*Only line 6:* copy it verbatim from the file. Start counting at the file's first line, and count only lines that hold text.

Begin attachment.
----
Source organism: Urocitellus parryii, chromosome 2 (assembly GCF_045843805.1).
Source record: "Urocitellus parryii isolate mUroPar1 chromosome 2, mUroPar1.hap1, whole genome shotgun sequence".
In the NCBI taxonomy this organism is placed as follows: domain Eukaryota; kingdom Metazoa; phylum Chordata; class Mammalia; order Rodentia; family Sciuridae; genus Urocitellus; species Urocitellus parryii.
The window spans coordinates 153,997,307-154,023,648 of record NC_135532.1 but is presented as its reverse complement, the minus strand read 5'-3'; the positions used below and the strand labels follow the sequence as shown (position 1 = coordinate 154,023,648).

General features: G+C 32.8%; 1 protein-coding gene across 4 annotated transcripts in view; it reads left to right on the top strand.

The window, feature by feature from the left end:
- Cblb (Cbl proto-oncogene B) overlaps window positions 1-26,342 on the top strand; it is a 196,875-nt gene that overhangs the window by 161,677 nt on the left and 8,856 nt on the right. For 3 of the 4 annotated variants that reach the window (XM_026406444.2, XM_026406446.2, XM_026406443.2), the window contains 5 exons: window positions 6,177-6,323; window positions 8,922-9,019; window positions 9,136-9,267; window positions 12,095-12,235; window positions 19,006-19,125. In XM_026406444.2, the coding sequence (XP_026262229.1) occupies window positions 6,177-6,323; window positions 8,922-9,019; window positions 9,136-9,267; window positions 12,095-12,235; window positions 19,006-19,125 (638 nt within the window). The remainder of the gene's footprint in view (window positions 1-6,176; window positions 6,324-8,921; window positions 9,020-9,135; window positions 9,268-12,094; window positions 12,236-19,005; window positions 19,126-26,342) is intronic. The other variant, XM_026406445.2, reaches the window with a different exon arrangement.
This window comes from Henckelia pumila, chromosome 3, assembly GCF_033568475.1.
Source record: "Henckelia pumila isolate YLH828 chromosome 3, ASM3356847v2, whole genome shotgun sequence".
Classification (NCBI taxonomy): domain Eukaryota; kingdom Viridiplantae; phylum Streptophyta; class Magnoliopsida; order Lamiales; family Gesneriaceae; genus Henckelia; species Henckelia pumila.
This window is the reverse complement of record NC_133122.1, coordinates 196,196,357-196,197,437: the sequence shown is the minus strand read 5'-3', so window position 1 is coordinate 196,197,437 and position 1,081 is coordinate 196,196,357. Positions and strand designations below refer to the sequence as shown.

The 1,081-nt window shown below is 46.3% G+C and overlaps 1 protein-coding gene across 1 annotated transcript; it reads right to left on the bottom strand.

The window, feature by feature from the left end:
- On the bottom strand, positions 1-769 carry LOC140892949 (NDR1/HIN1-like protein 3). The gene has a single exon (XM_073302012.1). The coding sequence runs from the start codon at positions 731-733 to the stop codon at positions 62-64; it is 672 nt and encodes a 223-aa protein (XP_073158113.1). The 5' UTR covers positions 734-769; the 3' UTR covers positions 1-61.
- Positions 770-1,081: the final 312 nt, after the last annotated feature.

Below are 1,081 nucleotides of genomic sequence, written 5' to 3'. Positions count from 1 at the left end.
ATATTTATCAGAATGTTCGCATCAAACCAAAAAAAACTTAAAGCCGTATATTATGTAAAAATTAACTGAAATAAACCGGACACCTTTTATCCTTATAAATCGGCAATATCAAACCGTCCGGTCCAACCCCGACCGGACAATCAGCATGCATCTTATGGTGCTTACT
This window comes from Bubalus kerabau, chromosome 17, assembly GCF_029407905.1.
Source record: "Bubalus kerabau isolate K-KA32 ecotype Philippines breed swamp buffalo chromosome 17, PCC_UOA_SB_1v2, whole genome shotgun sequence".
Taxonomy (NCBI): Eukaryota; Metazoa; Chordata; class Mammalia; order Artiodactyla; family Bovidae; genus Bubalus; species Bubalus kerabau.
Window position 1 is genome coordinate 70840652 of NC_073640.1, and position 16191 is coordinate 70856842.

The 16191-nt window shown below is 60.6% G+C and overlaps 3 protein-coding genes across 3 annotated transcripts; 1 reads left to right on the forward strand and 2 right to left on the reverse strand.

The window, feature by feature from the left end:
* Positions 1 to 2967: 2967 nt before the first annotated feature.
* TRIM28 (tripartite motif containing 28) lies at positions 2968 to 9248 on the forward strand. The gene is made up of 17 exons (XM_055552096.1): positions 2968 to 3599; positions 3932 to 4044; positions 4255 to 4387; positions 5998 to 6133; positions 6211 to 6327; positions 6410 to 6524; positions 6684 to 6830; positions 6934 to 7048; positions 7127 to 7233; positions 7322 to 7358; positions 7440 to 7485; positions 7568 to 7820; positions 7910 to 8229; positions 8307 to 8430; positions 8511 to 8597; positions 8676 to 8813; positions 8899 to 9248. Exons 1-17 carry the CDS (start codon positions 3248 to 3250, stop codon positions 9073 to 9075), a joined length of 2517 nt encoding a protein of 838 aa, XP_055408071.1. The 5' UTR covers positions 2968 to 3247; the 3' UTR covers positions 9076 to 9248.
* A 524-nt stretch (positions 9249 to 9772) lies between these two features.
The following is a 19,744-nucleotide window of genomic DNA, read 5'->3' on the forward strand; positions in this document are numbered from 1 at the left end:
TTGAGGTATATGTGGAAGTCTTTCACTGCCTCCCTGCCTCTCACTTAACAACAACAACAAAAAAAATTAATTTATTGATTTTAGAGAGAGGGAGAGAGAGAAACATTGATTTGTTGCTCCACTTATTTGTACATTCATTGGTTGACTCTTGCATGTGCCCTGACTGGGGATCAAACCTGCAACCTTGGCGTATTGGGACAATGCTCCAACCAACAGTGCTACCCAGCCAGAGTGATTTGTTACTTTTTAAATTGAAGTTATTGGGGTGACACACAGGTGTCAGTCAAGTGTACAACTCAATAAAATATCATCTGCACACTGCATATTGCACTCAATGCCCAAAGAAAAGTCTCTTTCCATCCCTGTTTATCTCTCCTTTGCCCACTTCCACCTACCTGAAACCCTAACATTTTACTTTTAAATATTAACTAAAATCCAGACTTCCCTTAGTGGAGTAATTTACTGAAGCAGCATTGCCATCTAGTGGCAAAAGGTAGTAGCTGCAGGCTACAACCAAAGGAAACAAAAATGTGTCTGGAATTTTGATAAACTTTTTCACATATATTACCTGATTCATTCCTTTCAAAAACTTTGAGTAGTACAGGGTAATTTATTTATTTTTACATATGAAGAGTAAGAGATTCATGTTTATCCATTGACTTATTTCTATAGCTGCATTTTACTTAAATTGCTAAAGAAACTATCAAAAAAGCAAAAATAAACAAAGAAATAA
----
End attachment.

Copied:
The window, feature by feature from the left end: